Wages in Nebraska increased by 7.5 percent in 2021 according to the Nebraska Department of Labor. This is the largest percent increase since at least 1996. How will this impact workers compensation in Nebraska?
Increase in maximum benefit amount
The maximum benefit rate for workers compensation benefits in Nebraska increased from $914 to $983. Since 1996 the workers compensation maximum benefit rate has been pegged to the increase in the state average weekly wage.
Typically statewide average wages increase by 3-4 percent per year. The increase in 2021 is unprecedented and is consistent with labor shortages related to the so-called “Great Resignation” and the COVID-19 pandemic.
Under the new maximum benefit rate, workers earning more than $76, 674 per year without overtime will be under compensated for their work injury.
No increase in minimum benefit
The minimum benefit under for injured workers in Nebraska remained $49. That amount doesn’t increase along with the state average weekly wage. If it had, the minimum rate would be $117.76
Part-time workers should note that permanent disability benefits and eligibility for retraining are based on a 40-hour work week.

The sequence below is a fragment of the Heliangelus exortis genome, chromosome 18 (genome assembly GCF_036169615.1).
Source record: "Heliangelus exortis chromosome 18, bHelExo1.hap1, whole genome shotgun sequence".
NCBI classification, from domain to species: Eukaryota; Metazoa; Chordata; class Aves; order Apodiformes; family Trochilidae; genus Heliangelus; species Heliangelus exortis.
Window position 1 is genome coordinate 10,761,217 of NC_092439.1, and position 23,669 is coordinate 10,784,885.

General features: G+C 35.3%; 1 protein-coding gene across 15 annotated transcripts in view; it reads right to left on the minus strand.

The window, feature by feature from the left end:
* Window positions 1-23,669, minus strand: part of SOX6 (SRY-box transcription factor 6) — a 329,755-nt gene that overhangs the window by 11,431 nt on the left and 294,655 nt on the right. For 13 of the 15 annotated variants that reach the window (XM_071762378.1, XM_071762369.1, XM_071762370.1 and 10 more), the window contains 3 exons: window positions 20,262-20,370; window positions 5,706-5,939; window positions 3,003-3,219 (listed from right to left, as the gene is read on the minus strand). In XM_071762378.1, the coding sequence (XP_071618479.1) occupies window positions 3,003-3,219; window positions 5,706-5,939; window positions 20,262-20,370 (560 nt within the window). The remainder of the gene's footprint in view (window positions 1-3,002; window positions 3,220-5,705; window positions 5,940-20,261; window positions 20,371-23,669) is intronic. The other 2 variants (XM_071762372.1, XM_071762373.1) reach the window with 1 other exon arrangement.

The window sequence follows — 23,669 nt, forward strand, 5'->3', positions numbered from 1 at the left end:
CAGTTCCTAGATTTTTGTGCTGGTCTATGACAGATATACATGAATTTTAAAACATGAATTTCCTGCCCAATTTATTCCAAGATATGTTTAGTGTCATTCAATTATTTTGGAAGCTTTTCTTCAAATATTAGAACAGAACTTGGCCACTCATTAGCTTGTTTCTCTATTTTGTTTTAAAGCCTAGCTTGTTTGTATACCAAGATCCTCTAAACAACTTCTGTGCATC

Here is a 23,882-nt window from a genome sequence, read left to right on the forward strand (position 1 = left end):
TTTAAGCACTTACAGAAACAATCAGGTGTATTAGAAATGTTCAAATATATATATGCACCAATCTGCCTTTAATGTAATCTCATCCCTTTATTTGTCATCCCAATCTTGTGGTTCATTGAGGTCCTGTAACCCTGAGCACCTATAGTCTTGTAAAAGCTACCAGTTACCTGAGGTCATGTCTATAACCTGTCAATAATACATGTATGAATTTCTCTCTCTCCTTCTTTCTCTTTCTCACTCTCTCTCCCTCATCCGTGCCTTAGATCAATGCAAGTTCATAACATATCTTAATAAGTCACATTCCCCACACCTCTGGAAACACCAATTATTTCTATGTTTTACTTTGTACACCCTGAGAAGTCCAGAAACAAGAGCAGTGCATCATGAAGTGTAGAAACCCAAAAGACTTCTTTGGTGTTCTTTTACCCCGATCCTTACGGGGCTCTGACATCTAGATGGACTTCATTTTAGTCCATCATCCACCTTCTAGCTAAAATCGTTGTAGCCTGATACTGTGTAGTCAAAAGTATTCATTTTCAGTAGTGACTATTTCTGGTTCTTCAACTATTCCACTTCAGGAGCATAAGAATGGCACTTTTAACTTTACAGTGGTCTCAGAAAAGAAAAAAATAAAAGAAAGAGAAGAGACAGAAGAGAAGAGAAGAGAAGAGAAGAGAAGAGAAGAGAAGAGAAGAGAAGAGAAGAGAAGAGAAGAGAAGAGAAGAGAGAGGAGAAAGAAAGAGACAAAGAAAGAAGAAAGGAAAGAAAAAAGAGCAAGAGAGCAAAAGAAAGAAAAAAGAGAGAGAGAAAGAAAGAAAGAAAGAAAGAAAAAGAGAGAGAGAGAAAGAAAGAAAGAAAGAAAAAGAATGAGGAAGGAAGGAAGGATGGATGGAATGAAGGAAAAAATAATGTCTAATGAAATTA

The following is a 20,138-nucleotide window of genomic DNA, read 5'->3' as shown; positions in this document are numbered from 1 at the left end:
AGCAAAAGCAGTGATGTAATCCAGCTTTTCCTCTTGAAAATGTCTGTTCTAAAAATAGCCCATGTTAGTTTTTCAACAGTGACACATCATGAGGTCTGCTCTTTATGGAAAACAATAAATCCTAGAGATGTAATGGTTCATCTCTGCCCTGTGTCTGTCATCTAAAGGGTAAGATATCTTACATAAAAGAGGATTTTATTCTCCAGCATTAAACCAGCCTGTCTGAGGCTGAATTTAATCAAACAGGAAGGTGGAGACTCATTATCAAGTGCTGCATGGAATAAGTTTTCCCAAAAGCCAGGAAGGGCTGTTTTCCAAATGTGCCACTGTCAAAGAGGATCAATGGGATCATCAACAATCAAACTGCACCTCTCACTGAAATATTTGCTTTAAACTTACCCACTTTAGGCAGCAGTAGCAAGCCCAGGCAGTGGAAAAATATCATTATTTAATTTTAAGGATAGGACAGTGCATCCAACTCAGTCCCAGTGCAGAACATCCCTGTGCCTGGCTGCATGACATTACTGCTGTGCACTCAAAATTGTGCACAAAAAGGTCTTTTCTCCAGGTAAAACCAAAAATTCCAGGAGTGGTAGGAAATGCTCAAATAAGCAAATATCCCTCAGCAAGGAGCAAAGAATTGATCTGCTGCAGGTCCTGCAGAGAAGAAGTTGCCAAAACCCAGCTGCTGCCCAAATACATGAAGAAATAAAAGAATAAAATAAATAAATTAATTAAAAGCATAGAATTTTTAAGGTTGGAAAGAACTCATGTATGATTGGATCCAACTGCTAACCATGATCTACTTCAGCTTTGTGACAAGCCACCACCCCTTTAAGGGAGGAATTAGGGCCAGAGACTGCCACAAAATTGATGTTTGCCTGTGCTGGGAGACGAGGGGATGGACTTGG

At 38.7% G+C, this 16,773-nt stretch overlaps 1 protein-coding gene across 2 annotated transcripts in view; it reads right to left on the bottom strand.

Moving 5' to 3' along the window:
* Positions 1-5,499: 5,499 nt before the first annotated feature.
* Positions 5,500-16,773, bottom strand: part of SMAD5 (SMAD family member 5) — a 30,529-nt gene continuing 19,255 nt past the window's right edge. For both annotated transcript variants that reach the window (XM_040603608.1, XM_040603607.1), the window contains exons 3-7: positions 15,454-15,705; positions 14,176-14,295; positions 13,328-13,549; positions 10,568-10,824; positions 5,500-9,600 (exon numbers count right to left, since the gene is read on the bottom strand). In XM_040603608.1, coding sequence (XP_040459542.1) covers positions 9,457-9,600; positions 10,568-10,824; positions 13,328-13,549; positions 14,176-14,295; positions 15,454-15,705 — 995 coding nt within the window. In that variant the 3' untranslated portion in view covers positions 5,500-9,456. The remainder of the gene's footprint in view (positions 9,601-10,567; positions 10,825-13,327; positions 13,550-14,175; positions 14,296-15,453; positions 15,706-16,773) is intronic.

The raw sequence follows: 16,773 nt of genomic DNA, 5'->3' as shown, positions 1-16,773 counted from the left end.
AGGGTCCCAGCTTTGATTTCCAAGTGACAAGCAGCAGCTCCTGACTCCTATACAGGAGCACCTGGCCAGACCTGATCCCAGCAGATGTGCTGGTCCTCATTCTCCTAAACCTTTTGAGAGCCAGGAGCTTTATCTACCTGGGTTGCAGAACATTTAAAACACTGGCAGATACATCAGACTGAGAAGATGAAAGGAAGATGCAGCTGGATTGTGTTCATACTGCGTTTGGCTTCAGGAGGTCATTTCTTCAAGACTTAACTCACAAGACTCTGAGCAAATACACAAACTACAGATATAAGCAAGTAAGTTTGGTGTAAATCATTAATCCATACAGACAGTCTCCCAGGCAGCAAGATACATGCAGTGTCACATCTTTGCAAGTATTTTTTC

Wage inflation and loss of earning power
Earlier this year, I wrote about a Mississippi case, Chambers v. Howard Industries, that allowed courts to take inflation into account when calculating loss of earning power. Mississippi law includes a presumption of no loss of earning if an employee is back to work at the same wage. The court in Chambers allowed plaintiffs to use wage inflation to rebut that presumption.
In my experience wage inflation comes into play with overuse injuries involving multiple body parts that take years to treat. Some back surgeries can have long recovery times. Even with wage inflation of 10 percent, I’ve been able to get counselors to increase loss of earning power evaluations. I would expect greater increases if I could use a 15-20 percent increase over a multi-year period.
Some defense lawyers strongly objected to the use of wage inflation in loss of earning power evaluations. After all benefits are capped by earnings at and before the time of injury.
But using wage inflation doesn’t increase the benefit rate, it just increases the percent of the potential benefit for the worker. I would argue the proposition that loss of earning power evaluations should accurately reflect earning power weigh in favor of using wage inflation.